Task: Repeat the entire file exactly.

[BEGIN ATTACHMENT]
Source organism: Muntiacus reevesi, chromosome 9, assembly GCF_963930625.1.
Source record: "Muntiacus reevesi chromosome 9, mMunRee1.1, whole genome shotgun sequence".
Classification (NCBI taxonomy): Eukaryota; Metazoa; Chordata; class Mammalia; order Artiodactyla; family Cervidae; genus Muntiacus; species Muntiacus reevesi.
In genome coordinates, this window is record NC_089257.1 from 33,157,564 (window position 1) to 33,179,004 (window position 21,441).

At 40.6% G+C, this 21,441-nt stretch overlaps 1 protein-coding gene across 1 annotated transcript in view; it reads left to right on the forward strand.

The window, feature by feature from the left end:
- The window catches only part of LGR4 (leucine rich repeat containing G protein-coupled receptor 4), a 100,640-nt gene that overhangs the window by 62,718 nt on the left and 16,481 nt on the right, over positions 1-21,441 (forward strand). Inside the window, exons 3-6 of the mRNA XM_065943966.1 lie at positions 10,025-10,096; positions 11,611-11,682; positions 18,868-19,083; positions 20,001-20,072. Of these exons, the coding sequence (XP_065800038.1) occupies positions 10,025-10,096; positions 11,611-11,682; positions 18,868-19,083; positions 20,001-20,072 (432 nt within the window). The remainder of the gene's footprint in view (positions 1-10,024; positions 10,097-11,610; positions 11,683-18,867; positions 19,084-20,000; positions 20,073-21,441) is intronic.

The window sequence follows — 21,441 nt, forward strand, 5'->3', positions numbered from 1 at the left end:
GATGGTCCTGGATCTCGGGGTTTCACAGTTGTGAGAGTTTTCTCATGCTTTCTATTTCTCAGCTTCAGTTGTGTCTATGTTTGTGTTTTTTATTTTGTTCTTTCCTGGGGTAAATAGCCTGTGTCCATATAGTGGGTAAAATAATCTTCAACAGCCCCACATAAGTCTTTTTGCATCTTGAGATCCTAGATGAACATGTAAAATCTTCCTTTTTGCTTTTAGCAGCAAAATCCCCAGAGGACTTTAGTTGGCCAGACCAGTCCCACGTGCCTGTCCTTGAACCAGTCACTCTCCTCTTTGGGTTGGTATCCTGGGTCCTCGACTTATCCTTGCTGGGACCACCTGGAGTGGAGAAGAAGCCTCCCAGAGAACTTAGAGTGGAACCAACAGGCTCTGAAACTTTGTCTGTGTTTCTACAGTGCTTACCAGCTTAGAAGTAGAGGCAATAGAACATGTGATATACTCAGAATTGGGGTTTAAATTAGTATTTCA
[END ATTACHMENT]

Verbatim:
Source organism: Muntiacus reevesi, chromosome 9, assembly GCF_963930625.1.
Source record: "Muntiacus reevesi chromosome 9, mMunRee1.1, whole genome shotgun sequence".
Classification (NCBI taxonomy): Eukaryota; Metazoa; Chordata; class Mammalia; order Artiodactyla; family Cervidae; genus Muntiacus; species Muntiacus reevesi.
In genome coordinates, this window is record NC_089257.1 from 33,157,564 (window position 1) to 33,179,004 (window position 21,441).

At 40.6% G+C, this 21,441-nt stretch overlaps 1 protein-coding gene across 1 annotated transcript in view; it reads left to right on the forward strand.

The window, feature by feature from the left end:
- The window catches only part of LGR4 (leucine rich repeat containing G protein-coupled receptor 4), a 100,640-nt gene that overhangs the window by 62,718 nt on the left and 16,481 nt on the right, over positions 1-21,441 (forward strand). Inside the window, exons 3-6 of the mRNA XM_065943966.1 lie at positions 10,025-10,096; positions 11,611-11,682; positions 18,868-19,083; positions 20,001-20,072. Of these exons, the coding sequence (XP_065800038.1) occupies positions 10,025-10,096; positions 11,611-11,682; positions 18,868-19,083; positions 20,001-20,072 (432 nt within the window). The remainder of the gene's footprint in view (positions 1-10,024; positions 10,097-11,610; positions 11,683-18,867; positions 19,084-20,000; positions 20,073-21,441) is intronic.

The window sequence follows — 21,441 nt, forward strand, 5'->3', positions numbered from 1 at the left end:
GATGGTCCTGGATCTCGGGGTTTCACAGTTGTGAGAGTTTTCTCATGCTTTCTATTTCTCAGCTTCAGTTGTGTCTATGTTTGTGTTTTTTATTTTGTTCTTTCCTGGGGTAAATAGCCTGTGTCCATATAGTGGGTAAAATAATCTTCAACAGCCCCACATAAGTCTTTTTGCATCTTGAGATCCTAGATGAACATGTAAAATCTTCCTTTTTGCTTTTAGCAGCAAAATCCCCAGAGGACTTTAGTTGGCCAGACCAGTCCCACGTGCCTGTCCTTGAACCAGTCACTCTCCTCTTTGGGTTGGTATCCTGGGTCCTCGACTTATCCTTGCTGGGACCACCTGGAGTGGAGAAGAAGCCTCCCAGAGAACTTAGAGTGGAACCAACAGGCTCTGAAACTTTGTCTGTGTTTCTACAGTGCTTACCAGCTTAGAAGTAGAGGCAATAGAACATGTGATATACTCAGAATTGGGGTTTAAATTAGTATTTCA